Ferran and creativity

(This post is part of Ferran Adria week. Don't know what that is? Inform yourself.)

"Creativity is at the center of everything else. If we didn't have it, we'd close tomorrow. The challenge of creativity is what makes El Bulli continue." - Ferran Adria

I'll start with, perhaps, the  easiest leap from kitchen to advertising: creativity. Agencies swear it's their lifeblood. Creatives have it as their job description. So it seems like a natural jumping off point.

Ferran saw creativity as a necessary part of his job as a chef. Especially as a way to get people to understand food the way he wanted them to understand it. It was his way of communicating an idea with people through a dish, a taste, an ingredient.

And how does he come to this creativity? It's not divine inspiration (which so many people want you to believe it is.) It's hard work.

"I [Author Colman Andrews] notice on the big calendar pinned to a bulletin board at one end of the kitchen, he has blocked out certain days for (his favorite word) "creativity." "How can you plan to be creatively inspired on a certain day?" I ask. "Don't ideas come when they want to come?" He shakes his head. "No, no, no, no," he says. "You have to actively look for inspiration. On this level you don't just sit and wait for the bulb to go off. The work of creativity is very, very difficult. It's very complicated. Ideas aren't creativity. You look for them and you make notes. After the ideas with the notes you start to make cuisine. I'm interested in speaking of the *synthesis* of creativity. It's a very animal thing, the capacity for synthesis. During the creative process, I only think of creative cuisine. It's like hibernation, as if I'm in a monastery."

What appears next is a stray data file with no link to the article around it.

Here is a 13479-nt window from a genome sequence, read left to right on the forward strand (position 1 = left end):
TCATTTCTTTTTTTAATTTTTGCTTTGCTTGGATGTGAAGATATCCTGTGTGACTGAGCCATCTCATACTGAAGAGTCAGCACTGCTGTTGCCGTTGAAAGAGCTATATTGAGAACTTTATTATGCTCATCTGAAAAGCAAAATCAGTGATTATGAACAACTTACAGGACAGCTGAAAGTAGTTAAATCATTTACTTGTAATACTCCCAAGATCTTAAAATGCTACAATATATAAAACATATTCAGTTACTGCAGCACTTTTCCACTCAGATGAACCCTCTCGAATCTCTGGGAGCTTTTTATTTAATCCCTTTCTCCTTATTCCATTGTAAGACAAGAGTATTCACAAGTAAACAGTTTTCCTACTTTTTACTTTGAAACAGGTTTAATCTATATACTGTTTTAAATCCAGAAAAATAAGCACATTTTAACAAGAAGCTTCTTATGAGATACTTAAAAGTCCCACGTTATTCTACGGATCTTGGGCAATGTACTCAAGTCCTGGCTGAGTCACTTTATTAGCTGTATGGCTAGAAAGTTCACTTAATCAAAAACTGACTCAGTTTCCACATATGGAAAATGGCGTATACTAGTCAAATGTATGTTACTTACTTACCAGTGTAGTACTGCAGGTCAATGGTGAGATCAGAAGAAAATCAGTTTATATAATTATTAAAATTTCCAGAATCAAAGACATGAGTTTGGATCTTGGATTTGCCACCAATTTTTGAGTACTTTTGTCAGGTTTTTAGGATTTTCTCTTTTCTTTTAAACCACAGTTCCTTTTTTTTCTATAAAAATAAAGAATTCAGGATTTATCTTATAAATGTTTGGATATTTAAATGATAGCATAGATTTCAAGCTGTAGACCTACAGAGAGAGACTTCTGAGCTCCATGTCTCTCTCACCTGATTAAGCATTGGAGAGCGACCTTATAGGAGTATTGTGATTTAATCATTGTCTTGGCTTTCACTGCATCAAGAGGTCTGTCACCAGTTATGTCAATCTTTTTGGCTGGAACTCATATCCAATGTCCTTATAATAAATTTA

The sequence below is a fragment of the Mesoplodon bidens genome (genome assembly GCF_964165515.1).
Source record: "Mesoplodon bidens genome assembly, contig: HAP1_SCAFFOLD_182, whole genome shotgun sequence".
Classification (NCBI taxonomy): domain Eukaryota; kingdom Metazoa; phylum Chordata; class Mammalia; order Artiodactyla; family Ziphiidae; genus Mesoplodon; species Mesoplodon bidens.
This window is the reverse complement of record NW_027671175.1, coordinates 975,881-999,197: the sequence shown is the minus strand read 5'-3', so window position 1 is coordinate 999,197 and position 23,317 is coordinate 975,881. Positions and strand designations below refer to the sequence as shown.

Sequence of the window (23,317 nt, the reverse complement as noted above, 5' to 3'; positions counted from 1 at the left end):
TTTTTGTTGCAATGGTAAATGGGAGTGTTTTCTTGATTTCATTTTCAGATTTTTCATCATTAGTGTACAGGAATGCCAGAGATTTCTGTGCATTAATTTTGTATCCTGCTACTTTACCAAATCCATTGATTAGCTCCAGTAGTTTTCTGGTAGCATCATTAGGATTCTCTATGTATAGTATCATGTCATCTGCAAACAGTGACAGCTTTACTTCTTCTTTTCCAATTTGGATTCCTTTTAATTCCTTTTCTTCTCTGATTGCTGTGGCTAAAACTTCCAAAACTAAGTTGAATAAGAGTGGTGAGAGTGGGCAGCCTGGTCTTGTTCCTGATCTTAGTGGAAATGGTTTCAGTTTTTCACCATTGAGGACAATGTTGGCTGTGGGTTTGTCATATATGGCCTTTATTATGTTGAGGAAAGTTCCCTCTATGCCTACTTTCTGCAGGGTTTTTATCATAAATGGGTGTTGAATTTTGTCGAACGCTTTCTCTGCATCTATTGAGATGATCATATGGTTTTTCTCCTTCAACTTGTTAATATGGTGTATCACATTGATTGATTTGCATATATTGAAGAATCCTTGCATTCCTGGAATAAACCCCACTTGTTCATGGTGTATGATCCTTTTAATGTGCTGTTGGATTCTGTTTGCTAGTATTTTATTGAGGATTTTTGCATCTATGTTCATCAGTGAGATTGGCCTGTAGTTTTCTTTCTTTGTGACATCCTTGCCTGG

I think this separation of inspiration and creativity is really interesting. (Jerry Seinfeld actually brought up a similar point about writer's block in yesterdays Reddit AMA. As does John Cleese when talking about writing and the "Open Mode.") It seems the most important part of creating can be setting aside the time to let yourself create. Force yourself to sit in that box until something comes out. Which isn't all that novel but might be worth remembering.